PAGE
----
|February 7, 2013
Pharmacy automated prescript process easiest way to get refills
ST. IGNATIUS — The Tribal Health and Human Services Pharmacy Division’s automated system has been in effect for nearly two years now and the internal wrinkles have for the most part been long been ironed out.
“The fastest and most convenient way to get prescriptions filled (at the THHS pharmacies) is to access the automated ordering system,” said Dr. Mike Hertz, manager of the THHS Pharmacy Division.
The system is working well, Hertz said but there still might be some wrinkles from the patient end of the automated system. Hertz said the automated system is the most efficient way that THHS pharmacies can refill prescriptions but understands there are folks who may continue to have difficulties using it. Those folks can still call the pharmacies and talk to the pharmacists or pharmacy technicians to get their refills taken care of and to answer their questions. However, given the heavy workload of the THHS pharmacies that method slows the overall process.
• To refill a prescription through the automated system patients must always have the most recent medication container with the label on it that contains the Rx number or the appropriate detached labels with the Rx numbers that come with multi-refillable prescriptions. If there is a “letter” at the end of the Rx numbers it should be left off where ordering the refill.
The most recent refill Rx numbers are important because the numbers change with each new prescription regardless if it is for the same medication a person routinely gets.
“The prescription numbers only have the life of the of the original prescription effective dates,” Hertz said.
With that information in hand patients can then call the appropriate pharmacy, either in Polson or St. Ignatius.
• The Polson THHS Clinic Pharmacy phone number is 883-5482.
• The St. Ignatius THHS Clinic Pharmacy phone number is 745-2426.
People with multiple prescriptions can only do them one at a time. They must start the automated process over for each prescription.
Once on the line with the automated system they will be guided through the process.
When asked, press “1” to order the prescription refill.
If there are refills left the person will be asked to enter the prescription number that is on the label of the container.
If the person is out of refills they will be asked to press “1” again and that will automatically send a fax to their physician notifying them a refill is needed.
For added convenience people can also request what THHS clinic they want their prescriptions sent to. Brand new prescriptions might not be sent to the outlying clinics if there is no address notification on the label. Hertz said people should call if they are confused.
Controlled substances (narcotics) must be picked up at the pharmacy — Polson or St. Ignatius — the prescription was sent to.
The goal is to have a person’s prescription filled within 24 hours of receipt of the prescription. However, holidays and unexpected days off like snow days and weekends add to that time.
Also prescriptions can’t be picked up Friday afternoons due to the THHS facilities closing at noon.
Hertz said Monday, Tuesday and Wednesday are the busiest days at the pharmacies. “We just get pounded the first three days of the week,” he said. “It’s a little quieter on Thursday and Friday. But we don’t get to look at the Friday prescriptions (sent electronically after the Friday noon hour) until Monday morning. That is really the only hitch we have other than holidays or unexpected closures like snow days.”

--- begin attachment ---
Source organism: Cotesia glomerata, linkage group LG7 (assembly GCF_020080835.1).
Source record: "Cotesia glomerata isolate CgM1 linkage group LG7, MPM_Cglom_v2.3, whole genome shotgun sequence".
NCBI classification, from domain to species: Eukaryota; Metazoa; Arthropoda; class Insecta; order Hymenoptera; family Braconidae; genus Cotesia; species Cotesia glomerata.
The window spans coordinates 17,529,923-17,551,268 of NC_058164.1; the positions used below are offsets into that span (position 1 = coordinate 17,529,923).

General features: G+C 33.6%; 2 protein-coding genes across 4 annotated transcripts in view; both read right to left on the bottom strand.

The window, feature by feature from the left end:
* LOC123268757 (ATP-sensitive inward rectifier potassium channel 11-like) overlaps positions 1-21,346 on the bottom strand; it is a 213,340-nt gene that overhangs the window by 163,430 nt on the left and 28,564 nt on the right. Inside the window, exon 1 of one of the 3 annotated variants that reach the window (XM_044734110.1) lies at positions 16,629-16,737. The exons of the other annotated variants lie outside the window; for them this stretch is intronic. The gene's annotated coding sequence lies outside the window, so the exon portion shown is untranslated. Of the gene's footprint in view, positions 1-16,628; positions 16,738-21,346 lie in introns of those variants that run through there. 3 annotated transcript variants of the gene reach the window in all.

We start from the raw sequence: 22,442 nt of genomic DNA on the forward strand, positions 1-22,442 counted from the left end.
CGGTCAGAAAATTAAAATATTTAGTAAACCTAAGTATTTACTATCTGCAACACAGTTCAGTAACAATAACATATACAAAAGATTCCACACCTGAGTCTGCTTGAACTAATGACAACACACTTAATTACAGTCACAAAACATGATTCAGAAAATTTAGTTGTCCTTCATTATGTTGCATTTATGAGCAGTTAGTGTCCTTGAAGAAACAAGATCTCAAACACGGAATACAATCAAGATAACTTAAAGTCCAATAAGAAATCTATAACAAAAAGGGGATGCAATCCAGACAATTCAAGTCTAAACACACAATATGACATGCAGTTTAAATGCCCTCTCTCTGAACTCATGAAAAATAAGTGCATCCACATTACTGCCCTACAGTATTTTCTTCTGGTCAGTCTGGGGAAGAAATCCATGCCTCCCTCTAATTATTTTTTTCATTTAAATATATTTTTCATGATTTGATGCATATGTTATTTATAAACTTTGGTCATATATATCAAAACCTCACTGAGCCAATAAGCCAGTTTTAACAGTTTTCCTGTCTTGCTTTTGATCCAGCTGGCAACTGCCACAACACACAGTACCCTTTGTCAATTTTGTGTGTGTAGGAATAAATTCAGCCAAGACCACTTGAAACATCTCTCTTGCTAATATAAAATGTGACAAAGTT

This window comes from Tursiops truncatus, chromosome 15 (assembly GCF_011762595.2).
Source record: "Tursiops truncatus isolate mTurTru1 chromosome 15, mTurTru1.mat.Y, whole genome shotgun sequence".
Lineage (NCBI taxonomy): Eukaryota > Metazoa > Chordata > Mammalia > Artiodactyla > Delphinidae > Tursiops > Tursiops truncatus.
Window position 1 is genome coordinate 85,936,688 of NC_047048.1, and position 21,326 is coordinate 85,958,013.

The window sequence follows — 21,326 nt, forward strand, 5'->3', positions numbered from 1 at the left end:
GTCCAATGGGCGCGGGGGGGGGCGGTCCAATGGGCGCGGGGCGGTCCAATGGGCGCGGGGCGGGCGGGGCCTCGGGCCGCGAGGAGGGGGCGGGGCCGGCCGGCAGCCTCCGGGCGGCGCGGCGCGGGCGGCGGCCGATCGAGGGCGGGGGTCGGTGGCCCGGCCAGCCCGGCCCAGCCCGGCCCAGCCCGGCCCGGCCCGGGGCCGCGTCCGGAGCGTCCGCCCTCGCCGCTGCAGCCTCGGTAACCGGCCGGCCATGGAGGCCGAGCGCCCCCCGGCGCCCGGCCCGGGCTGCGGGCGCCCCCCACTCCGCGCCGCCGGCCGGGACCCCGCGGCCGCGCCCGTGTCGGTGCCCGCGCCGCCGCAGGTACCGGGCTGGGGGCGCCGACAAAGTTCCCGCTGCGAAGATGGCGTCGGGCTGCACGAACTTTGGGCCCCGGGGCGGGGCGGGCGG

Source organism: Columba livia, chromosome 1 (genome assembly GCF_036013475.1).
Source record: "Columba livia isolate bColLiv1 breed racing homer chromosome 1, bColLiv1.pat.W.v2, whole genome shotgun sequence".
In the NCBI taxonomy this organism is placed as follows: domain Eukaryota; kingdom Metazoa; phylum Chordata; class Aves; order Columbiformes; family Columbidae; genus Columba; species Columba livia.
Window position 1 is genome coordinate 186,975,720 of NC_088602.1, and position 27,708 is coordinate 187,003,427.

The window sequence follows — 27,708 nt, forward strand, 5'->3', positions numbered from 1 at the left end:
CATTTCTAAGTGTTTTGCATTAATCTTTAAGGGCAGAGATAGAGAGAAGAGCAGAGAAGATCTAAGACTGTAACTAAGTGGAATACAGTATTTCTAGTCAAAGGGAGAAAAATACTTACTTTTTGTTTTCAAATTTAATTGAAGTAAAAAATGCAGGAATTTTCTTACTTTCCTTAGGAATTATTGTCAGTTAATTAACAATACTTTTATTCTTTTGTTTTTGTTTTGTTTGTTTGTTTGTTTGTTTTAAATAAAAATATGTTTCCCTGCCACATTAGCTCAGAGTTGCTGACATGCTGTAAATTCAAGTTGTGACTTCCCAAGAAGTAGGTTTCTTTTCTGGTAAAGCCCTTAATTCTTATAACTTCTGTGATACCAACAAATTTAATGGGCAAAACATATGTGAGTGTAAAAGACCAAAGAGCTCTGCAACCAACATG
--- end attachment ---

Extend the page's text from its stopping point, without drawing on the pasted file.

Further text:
Hertz said pharmacy personnel understand that not all people will find the system easy to navigate. The elderly as well as hearing- and/or sight-impaired folks may have difficulties. They as well as others can still phone in and the answering system will connect them to the pharmacy personnel. “The automated system isn’t the only way to get prescriptions filled but it is the fastest, safest and most effective way. It takes us less time to process prescriptions when people use the automated system. It really improves our efficiency,” Hertz said. “But people shouldn’t hesitate to call us if they have difficulties using the automated system.”
Patients with new prescriptions can simply hand deliver the prescription slip to pharmacy personnel at the THHS pharmacies. They will be advised of the time needed to refill the hand-delivered prescription.
Prescriptions are good for one year unless they are controlled substances (narcotics) that are good for six months.
“If a person doesn’t fill them all within a year or six month time frame, they can’t get the unfilled prescription medication even if they have refills left,” Hertz said. “That’s’ the law.”
Hertz said that due to various supply dynamics patients might get variations in appearance of their prescribed medications.
“We can’t always get the same looking medication,” he said, adding that regardless of the appearance the medication is the same. Still that can confuse folks. “People should call us if they are concerned about the what their medication looks like. If they feel they may have gotten the wrong medication, call us.”
Hertz said that all THHS prescribed medications whether they are brand name or generic meet strict and specific Food and Drug Administration (FDA) quality guidelines.
Hertz also strongly recommended against ordering drugs through the Internet. “There is no way to know where the drug comes from or where it was manufactured,” he said.